College Students With Unmarried Parents May Qualify for Less Aid in 2014

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Next year, federal financial aid forms will allow students with cohabiting parents to include both their incomes, even if they're unmarried or are the same sex.

The Free Application for Federal Student Aid, better known as FAFSA, will get a makeover next year.

For the first time, it will “collect income and other information from a dependent student’s legal parents regardless of the parents’ marital status or gender, if those parents live together,” the U.S. Department of Education says.

For needy students with unmarried parents or same-sex parents (the federal government doesn’t recognize the legality of same-sex marriages), the current form can be confusing. It only allows the reporting of income from both parents if those parents are married and heterosexual. Such students should be listing only the income of one parent on the current form, but they might list both anyway, and mistakes can disqualify them from aid.

The modified forms will avoid gender-specific language like “mother” and “father” and spell out more options with terms such as “Parent 1 (father/mother/stepparent)” and “Parent 2 (father/mother/stepparent).”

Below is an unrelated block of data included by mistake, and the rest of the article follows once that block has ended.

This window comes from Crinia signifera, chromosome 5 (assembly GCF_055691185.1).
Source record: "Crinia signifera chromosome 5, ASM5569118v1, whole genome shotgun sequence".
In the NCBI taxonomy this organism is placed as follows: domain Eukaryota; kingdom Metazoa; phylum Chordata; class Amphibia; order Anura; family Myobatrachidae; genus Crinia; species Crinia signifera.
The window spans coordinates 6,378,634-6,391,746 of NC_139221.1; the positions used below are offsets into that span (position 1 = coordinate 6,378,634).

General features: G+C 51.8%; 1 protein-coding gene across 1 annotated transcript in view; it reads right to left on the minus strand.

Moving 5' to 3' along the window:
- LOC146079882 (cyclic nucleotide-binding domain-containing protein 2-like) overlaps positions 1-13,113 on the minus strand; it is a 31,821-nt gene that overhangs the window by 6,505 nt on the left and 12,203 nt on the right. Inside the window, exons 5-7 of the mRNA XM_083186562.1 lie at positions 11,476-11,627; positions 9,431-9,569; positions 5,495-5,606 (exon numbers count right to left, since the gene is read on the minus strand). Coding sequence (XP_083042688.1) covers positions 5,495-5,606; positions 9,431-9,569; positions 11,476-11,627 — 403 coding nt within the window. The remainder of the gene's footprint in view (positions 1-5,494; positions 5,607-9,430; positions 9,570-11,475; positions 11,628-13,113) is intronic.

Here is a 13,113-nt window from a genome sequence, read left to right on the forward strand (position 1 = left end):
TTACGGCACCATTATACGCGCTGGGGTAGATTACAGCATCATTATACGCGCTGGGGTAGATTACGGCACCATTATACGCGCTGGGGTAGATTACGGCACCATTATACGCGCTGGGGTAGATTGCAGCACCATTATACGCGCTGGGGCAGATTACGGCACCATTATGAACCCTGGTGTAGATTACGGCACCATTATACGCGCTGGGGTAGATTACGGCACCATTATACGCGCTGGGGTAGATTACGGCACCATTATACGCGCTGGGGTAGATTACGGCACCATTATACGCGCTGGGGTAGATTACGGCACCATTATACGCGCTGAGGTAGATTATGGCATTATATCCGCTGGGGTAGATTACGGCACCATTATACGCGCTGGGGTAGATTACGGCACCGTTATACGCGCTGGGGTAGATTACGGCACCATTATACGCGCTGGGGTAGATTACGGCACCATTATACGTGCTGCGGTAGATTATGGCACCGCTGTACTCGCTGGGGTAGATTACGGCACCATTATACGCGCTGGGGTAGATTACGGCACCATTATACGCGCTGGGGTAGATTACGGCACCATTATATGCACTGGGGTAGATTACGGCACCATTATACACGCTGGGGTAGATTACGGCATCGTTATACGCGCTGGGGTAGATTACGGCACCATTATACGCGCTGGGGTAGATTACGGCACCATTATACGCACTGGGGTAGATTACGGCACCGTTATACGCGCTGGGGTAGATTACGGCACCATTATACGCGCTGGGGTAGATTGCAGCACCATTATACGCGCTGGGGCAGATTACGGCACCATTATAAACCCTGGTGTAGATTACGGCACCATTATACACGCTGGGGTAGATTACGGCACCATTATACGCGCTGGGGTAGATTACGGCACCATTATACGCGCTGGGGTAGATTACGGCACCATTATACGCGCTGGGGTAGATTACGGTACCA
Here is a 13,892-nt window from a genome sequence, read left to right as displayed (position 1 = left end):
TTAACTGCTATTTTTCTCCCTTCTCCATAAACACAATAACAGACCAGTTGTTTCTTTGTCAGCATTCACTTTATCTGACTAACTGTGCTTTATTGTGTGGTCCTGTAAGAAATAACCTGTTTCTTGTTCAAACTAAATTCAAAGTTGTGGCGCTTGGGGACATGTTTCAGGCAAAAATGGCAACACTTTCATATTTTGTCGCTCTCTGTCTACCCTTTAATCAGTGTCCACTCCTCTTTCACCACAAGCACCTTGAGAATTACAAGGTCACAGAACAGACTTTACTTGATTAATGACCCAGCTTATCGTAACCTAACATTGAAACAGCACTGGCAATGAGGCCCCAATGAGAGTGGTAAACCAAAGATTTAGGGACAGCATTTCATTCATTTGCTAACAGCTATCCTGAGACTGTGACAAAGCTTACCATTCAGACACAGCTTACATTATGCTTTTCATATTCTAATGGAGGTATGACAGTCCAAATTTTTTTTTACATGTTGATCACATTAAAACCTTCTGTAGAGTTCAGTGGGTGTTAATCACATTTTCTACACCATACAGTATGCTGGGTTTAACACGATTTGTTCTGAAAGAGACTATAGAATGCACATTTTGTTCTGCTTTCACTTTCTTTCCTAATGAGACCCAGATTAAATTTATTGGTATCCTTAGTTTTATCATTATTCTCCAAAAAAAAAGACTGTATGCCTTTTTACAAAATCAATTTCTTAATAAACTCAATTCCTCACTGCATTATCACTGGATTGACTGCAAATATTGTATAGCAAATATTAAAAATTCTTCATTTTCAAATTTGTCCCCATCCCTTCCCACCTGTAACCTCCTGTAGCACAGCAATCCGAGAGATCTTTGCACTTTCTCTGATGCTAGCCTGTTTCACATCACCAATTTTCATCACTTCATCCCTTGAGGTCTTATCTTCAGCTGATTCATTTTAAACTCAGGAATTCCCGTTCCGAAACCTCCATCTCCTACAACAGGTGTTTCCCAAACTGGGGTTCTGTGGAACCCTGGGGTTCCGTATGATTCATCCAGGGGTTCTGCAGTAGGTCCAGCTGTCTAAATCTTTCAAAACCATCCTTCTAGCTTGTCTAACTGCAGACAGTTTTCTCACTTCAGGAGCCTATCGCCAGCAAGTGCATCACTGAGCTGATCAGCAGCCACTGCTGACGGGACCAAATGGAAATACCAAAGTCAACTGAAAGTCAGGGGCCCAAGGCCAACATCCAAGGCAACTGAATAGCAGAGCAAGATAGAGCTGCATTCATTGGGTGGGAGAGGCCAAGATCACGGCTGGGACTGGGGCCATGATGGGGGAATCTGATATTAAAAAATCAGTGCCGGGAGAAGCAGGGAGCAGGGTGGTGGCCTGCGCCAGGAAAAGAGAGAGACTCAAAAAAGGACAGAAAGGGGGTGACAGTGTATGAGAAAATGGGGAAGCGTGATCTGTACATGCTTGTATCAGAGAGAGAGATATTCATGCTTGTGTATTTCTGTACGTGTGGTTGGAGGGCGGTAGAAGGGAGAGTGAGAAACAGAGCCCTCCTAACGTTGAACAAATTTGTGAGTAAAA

The Department of Education says “most students will be unaffected” by these changes, but they could have three new impacts depending on the parents’ incomes.

  • Fewer students will be disqualified for providing incorrect information.
  • Students with nontraditional living situations could end up receiving less aid because they will be reporting the incomes of two parents, rather than one.
  • However, those students could qualify for more aid if the second parent earns little income. The calculation for aid includes an offset for an additional parent, and if they make less than the government threshold, the math would work in the student’s favor.

The changes will not affect students whose parents are divorced. That group will still only be able to include the income of the parent (and stepparent) they lived with longer in the past year.

Stacy Johnson

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